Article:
However, he soon learns the truth and is disgusted by his incest and attempts to kill his son, blowing his head off in his rage. Oda/Honorata gives him a cybernetic head to replace his own and is thus christened Steelhead. Aghnar leaves, telling Oda/Honorata that he will return to challenge his son in a duel. She accepts and promises that their son will carry on the Metabaronic tradition.
The duel does come to pass, but Steelhead shows a cruelness which shocks even his father. It seems his heart is just as steely as his features. He soon ascends the title of Supreme Metabaron, however, after an encounter with Princess Doña Vicenta (whose father Steelhead has killed, along with the destruction of their sacred tree) realises that he lacks the capacity to love.
So he goes searching for knowledge of love, and soon finds a disembodied head of the Zaran Krleza, the last poet in the galaxy. They are soon united in body and head but maintaining individual personalities.
Steelhead and Zaran become Melmoth, and declare their love of Doña Vicenta. In order to win her affections, Melmoth clones her father Don Nicannor, and replaces the tree with another.
Doña Vicente is soon won over, but the clone of her father fails to recognise her, and is possessed with raging lust towards his own daughter.
He attempts to take her by force, whereupon Vicenta gives him her eyes. His memories come back and he is mortified by his actions.
He permits Melmoth and Doña Vicenta to marry; but Melmoth discovers that Tonto, his robotic servant, has replaced her eyes by cybernetic sensors, and shuns her.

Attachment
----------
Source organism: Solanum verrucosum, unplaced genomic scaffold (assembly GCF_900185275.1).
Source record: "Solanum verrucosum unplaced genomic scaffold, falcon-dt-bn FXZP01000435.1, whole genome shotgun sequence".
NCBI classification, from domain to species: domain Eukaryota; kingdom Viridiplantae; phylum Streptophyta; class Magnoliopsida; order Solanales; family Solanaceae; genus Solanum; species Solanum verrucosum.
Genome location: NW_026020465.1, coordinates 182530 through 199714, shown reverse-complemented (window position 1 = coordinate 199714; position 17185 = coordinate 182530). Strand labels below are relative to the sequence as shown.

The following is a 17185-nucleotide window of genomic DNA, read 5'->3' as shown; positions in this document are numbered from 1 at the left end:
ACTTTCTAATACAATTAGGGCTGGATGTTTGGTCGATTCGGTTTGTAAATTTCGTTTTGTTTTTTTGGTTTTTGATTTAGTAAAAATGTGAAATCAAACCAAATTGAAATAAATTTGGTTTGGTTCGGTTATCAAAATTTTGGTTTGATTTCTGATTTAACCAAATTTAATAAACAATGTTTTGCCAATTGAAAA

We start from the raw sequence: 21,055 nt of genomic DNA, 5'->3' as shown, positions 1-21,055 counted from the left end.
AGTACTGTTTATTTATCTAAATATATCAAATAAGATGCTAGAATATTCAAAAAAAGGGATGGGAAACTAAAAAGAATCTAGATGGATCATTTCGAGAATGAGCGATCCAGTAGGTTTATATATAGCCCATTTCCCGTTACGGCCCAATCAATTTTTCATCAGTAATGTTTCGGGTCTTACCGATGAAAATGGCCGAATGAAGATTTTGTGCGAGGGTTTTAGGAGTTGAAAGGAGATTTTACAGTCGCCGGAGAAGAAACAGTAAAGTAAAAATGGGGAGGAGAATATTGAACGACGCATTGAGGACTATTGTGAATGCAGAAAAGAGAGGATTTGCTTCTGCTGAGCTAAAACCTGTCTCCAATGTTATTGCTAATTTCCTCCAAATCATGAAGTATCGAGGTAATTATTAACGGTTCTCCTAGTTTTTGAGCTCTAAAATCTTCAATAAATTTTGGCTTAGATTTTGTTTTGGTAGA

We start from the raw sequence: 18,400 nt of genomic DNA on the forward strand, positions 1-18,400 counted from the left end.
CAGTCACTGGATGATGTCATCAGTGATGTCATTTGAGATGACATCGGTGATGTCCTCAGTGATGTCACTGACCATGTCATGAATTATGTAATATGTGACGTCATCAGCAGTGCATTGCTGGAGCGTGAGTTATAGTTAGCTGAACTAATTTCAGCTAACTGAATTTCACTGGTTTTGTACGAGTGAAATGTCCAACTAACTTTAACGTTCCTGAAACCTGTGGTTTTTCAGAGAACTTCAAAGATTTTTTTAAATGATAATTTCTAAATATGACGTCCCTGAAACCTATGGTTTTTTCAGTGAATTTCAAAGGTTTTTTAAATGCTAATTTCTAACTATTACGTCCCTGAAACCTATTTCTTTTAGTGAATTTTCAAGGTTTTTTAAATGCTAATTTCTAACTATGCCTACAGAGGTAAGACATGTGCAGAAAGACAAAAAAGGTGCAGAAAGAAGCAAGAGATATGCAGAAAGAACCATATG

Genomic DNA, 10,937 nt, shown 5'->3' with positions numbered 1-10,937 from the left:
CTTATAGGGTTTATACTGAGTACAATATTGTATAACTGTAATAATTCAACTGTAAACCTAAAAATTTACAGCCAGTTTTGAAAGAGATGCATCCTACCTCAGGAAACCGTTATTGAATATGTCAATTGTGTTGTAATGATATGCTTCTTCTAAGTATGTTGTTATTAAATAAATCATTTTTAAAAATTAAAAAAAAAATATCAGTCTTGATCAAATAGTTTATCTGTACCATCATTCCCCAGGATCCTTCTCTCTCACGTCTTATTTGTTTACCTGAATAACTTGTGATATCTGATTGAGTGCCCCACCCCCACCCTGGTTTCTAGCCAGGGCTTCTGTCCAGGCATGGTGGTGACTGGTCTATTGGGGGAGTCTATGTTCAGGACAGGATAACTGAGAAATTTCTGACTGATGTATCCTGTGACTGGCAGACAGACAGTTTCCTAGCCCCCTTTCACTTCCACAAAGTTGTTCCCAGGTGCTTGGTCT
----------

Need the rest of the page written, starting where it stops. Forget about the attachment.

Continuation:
Eventually Melmoth reverts to the form and character of Steelhead, and takes care of his wife.
When unable to preserve both of Vicenta’s twin children alive, Steelhead removes the male twin’s brain and implant it in the female child. Aghora would be trained as a warrior, who eventually faces his/her father in single combat to become Metabaron.
Later on, she gives birth to “No Name” who would of course, grow up to become the Metabaron we know. The run ends on issue 17, however, the story was completed later on where we learn of how the Metabaron received the scar above his eye.
The Metabarons is one of the most mind-boggling, unpredictable, and bizarre comic series I have ever had the pleasure of reading. It is filled with mad ideas, and eye-popping visuals, there is nothing quite like it and that is why it is so unique. After reading it, everything else will seem pale in comparison. You can see its influence in many of the science-fiction comics of today, namely Saga and Prophet.
Jodorowsky excels himself from page to page, coming up with even more crazier ideas which twist and morph into a paleo-masterpiece!
And this is made even better by Giménez’s breath-taking artwork. From epic space battles, emotional characters, to the bizarre creatures and fauna inhabiting these strange worlds, his art is absolutely gorgeous to behold, at once transporting you inside the universe of the Metabarons with masterful precision.
There are times in a comic where the story is let down by the art or vice versa, but here, it is a beautiful union of words and illustrations.
The Metabarons is a colossal achievement in science fiction storytelling. It is so good in fact, that it may even rival The Incal as Jodorowsky’s best work.